While You Were Sleeping: 5 stories you might have missed, May 24 edition

People pause in front of candles set up in front of floral tributes in Albert Square in Manchester, on May 23, 2017.
People pause in front of candles set up in front of floral tributes in Albert Square in Manchester, on May 23, 2017.PHOTO: AFP

Britain raises terror threat to critical level, names Manchester bomber

Britain is imminently facing another terror attack, Prime Minister Theresa May warned as she deployed soldiers at key sites after a suicide bomber killed 22 people at a pop concert in Manchester.

May said the national terror threat level was being raised from severe to critical, which means another attack is expected “imminently”.

Her dramatic statement came after 22-year-old Salman Abedi, reportedly a Briton of Libyan descent, was identified as the perpetrator behind Monday’s deadly attack, whose victims included an eight-year-old girl.

“It is a possibility we cannot ignore that there is a wider group of individuals linked to this attack,” May said at her Downing Street office.

She announced that the army would be deployed on the streets to support armed police under a plan codenamed Operation Temperer, which was developed in the aftermath of the November 2015 Paris terror attacks.

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Ariana Grande returns to US following Manchester bombing: Report

Ariana Grande returned to the United States, one day after a suicide bomber killed 22 people at the pop singer's concert in Manchester, England, People magazine reported, as questions lingered over whether she would continue her European tour.

Grande, 23, was photographed landing at an airport in her hometown of Boca Raton, Florida, and being met by family members, the magazine said.

The pop star has not been seen publicly since an explosion ripped through the packed Manchester Arena at the end of her performance there. Some of the 22 people who died in the attack were teens or young girls. Grande was apparently unharmed.

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Duterte declares martial law in southern Philippines

Philippine President Rodrigo Duterte declared martial law across the southern third of the country, after deadly clashes between security forces and militants linked to the Islamic State in Iraq and Syria group in a major city.

The announcement, made by his spokesman at a press conference in Moscow where Duterte was on an official visit, fulfils an often-repeated warning by the President that he would enforce military rule to quell security threats.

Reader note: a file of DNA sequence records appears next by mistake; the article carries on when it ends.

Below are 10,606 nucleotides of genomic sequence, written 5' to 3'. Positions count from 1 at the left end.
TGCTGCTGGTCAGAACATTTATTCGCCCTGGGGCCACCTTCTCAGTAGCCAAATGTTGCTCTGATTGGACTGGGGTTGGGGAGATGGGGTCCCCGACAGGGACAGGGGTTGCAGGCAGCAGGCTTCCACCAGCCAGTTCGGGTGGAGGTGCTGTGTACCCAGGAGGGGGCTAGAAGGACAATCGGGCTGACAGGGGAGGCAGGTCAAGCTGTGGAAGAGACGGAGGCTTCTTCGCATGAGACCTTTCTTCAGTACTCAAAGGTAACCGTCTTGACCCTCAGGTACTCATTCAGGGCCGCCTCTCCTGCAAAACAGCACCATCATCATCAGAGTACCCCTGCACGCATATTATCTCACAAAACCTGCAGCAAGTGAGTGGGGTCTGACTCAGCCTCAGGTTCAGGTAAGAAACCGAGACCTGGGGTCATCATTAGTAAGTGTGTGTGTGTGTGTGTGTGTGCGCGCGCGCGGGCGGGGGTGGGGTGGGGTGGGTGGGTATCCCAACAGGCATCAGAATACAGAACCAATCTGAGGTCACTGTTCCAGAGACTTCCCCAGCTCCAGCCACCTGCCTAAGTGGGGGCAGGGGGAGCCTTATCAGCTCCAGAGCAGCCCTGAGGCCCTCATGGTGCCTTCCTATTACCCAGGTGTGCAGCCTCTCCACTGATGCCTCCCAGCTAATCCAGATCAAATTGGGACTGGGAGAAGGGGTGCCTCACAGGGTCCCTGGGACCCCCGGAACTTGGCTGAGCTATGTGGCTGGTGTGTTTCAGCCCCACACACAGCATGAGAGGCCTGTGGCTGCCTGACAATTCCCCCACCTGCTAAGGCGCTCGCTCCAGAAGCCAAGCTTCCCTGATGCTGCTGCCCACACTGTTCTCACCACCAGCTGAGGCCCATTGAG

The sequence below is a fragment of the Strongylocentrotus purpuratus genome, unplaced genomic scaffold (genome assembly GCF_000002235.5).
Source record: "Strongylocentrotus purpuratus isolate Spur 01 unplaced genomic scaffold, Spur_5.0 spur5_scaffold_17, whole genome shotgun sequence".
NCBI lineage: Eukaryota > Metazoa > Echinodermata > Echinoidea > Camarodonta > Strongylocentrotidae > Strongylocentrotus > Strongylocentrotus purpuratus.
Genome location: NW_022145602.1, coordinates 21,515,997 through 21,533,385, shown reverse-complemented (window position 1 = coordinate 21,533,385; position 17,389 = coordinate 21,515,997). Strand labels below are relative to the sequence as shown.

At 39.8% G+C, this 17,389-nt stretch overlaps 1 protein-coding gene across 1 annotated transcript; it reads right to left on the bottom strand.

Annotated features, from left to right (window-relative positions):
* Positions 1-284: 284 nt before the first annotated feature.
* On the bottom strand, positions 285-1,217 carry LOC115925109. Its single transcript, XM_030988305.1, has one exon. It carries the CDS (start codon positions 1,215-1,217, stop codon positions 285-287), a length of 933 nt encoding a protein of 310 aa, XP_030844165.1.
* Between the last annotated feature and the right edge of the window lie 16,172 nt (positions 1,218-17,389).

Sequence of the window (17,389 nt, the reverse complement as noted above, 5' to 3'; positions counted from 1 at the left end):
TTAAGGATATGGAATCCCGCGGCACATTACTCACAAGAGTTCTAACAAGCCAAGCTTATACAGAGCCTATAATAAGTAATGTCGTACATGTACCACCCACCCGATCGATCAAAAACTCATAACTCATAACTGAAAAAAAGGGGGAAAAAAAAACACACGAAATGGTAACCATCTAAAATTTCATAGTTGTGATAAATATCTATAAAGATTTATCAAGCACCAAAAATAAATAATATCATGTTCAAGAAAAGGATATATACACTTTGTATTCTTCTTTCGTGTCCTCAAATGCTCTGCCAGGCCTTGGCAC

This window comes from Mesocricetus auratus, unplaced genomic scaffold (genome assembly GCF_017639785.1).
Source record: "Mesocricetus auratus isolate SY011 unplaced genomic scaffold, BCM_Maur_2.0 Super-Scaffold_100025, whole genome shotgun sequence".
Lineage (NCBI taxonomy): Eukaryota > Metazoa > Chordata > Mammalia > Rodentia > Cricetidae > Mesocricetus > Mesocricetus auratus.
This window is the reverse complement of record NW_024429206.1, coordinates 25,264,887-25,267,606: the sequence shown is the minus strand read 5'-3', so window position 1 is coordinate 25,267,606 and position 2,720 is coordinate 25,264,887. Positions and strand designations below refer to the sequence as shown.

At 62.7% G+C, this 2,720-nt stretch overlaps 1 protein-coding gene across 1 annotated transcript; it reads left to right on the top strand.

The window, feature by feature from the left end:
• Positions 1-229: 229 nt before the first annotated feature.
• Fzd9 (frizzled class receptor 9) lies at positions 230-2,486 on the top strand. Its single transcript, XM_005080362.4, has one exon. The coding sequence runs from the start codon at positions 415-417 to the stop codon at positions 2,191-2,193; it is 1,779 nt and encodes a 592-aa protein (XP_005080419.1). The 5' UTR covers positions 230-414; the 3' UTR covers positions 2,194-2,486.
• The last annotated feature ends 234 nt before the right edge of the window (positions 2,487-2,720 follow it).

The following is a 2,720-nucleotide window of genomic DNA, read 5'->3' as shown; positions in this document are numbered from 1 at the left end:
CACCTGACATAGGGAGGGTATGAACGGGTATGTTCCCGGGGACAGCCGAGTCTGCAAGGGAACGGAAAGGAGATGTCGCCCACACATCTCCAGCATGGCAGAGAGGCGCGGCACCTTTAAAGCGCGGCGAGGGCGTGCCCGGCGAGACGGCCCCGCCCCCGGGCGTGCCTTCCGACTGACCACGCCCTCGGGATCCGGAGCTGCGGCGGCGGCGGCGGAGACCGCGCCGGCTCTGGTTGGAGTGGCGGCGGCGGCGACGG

Duterte placed all of the southern region of Mindanao, which makes up roughly one third of the country and is home to 20 million people, under martial law, spokesman Ernesto Abella said in the nationally televised briefing. He said martial law would be in place for 60 days, in line with constitutional limits on the use of military rule.

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North Korea, if left unchecked, on 'inevitable' path to nuclear ICBM, says US intelligence official

North Korea, if left unchecked, is on an “inevitable” path to obtaining a nuclear-armed missile capable of striking the United States, Defence Intelligence Agency director Vincent Stewart told a Senate hearing.

The remarks are the latest indication of mounting US concern about Pyongyang’s advancing missile and nuclear weapons programmes, which the North says are needed for self-defence.

US lawmakers pressed Lieutenant-General Stewart and the director of national intelligence Dan Coats to estimate how far away North Korea was from obtaining an intercontinental ballistic missile (ICBM) that could reach the United States. They repeatedly declined to offer an estimate, saying that doing so would reveal US knowledge about North Korea’s capabilities, but Stewart warned the panel the risk was growing.

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Football: Sam Allardyce quits as Crystal Palace manager

Crystal Palace’s former England manager Sam Allardyce has quit the Premier League club five months after being appointed and said on Tuesday that he was leaving soccer management.

Allardyce, 62, kept south London side Palace in the top flight after replacing the sacked Alan Pardew in December, when the club was in 17th place just one point above the relegation zone. He had signed a two-and-a-half-year contract.

“It’s been a privilege to have worked here for the past five months. But there comes a time when you have to take stock of what direction you want your life to take – and that’s been the simple part for me,” Allardyce said in a statement.

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